The investigation is continuing. “No resource was denied in that case, whether electronic, technological or shoe leather,” Mr. Miller said.
Whatever happened that day, one grim truth remains: A device with no clear intent or label caused a far more serious injury than the bombs planted two months later.
Connor Golden and two friends had been climbing on the large rocks just inside the southeast entrance to Central Park. Connor stepped off, landing on a bag that exploded. The police cordoned off a large section of the park while the bomb squad searched for evidence.
Credit Andrew Kelly/Reuters
After the call came from Bellevue, Mr. Golden and his wife got in their car and hurried toward New York City. Along the way, another call came: A doctor said Connor’s left leg could not be saved, and that it had been amputated.
“We had to pull off to the side of the road” to regain composure, he said.
They arrived that afternoon. “The police had posted a guard there, outside his room, for 24 hours a day for a couple of days,” he said. “They said for our protection.”
Connor told them what had happened. “They were up in the rocks, just looking around,” Mr. Golden said. “They started coming down from the rocks, and that’s where the bomb was. He said it was a bag, and that’s about all he’s really able to describe. He said there was a little girl there in the vicinity of where it happened. It could have just as easily been that little girl.”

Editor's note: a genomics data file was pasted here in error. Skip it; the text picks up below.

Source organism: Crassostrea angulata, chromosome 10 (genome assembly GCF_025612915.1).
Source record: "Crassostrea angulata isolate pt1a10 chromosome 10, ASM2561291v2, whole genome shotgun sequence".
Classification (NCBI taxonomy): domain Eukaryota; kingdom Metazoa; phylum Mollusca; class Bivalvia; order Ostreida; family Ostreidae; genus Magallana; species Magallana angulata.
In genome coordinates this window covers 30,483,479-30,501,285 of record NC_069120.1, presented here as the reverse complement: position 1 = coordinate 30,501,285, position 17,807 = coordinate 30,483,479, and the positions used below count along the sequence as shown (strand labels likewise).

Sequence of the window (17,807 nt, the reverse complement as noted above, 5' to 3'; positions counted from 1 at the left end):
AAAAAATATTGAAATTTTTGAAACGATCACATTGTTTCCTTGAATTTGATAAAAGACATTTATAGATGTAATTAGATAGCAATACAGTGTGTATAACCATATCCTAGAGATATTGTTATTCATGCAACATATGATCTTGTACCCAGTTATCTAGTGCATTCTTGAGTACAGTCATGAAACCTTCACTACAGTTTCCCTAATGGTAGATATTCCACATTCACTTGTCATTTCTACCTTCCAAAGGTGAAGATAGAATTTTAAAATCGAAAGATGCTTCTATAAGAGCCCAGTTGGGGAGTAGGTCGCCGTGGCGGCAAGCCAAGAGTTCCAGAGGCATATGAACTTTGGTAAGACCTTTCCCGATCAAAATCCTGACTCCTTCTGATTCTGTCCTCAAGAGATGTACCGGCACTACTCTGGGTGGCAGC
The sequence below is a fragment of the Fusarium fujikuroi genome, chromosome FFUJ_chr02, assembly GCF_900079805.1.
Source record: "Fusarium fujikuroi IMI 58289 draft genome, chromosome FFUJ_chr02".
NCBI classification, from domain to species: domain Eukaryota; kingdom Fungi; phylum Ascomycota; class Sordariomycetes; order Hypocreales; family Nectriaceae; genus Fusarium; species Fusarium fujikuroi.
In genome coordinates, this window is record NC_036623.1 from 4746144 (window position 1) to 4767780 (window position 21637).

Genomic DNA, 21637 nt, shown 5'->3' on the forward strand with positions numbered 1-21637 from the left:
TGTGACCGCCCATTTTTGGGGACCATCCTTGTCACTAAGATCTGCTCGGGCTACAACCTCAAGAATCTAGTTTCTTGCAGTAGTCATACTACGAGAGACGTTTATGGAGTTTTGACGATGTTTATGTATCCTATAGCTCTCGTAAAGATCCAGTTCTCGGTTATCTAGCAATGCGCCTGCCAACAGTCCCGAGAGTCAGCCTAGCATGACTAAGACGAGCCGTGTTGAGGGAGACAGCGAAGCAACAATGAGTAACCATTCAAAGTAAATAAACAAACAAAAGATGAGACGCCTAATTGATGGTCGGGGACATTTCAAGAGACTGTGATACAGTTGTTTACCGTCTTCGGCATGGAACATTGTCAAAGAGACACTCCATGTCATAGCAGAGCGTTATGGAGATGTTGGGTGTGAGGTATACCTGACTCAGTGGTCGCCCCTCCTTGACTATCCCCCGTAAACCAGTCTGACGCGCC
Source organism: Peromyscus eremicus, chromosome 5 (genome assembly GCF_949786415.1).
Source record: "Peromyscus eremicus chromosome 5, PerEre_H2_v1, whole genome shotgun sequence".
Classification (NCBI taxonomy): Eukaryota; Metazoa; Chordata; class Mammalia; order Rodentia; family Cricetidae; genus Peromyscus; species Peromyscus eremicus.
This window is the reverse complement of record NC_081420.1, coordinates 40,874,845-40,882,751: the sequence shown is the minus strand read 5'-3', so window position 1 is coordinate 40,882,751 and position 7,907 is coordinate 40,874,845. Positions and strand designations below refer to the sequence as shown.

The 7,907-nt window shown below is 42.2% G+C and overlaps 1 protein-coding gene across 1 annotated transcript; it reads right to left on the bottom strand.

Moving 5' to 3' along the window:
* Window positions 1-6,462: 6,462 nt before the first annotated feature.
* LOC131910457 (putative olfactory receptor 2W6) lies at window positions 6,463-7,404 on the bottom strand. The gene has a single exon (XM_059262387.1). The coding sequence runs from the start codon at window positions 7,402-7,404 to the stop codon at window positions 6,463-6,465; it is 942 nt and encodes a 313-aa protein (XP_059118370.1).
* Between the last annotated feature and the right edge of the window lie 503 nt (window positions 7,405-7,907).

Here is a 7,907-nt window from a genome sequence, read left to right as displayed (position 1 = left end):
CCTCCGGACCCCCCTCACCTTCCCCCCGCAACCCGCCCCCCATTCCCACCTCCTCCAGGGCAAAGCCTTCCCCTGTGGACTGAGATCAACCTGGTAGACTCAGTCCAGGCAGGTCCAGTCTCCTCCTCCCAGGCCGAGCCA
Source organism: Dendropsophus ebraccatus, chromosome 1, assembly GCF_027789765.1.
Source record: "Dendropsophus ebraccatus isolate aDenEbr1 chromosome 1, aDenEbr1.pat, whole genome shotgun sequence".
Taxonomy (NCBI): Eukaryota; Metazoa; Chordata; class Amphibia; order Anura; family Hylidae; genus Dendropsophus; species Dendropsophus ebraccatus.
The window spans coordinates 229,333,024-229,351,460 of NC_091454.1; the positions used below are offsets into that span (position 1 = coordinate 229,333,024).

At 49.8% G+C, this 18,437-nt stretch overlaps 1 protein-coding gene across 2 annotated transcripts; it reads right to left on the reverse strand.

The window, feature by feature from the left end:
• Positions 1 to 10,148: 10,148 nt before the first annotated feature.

Connor was discharged and sent home by the end of July. As the new academic year approached at summer’s end, he made it clear he was ready to return, even if his father was hesitant.
“There’s no rush to complete school, that was my gut reaction,” Mr. Golden said. “The other voices, from Connor, my wife and a couple of different doctors was no, going back to school — it is soon, but that would be the best environment for him to recover.”
Connor arrived at Miami and was fitted for a prosthetic leg, uninterested in a cosmetic model that resembles a real leg.
“He’s like, ‘I don’t care’,” said Adam Finnieston, the prosthetist-orthotist who worked with him. “Mechanical and cool is what we’re going for. He’s not trying to hide anything. He’s owning it. He’s got a sports car version of a leg.”
In the coming weeks, the prosthetic will be fitted with sensors connected to the music Connor will listen to when he walks as a way of practicing good form, said Robert S. Gailey Jr., a physical therapist working with him.
“When he starts to fall back and pick up the habits we’re trying to discourage, the music warps,” he said. “He’s kind of got to go through the aches and pains of using a prosthetic. It’s like what any soldier has gone through.”
In New York, the police have offered a reward for information leading to an arrest in the case. Mr. Golden hopes the public has taken the episode seriously and not written it off.
“They think it’s a hobbyist, they might not take the trouble to help out,” he said.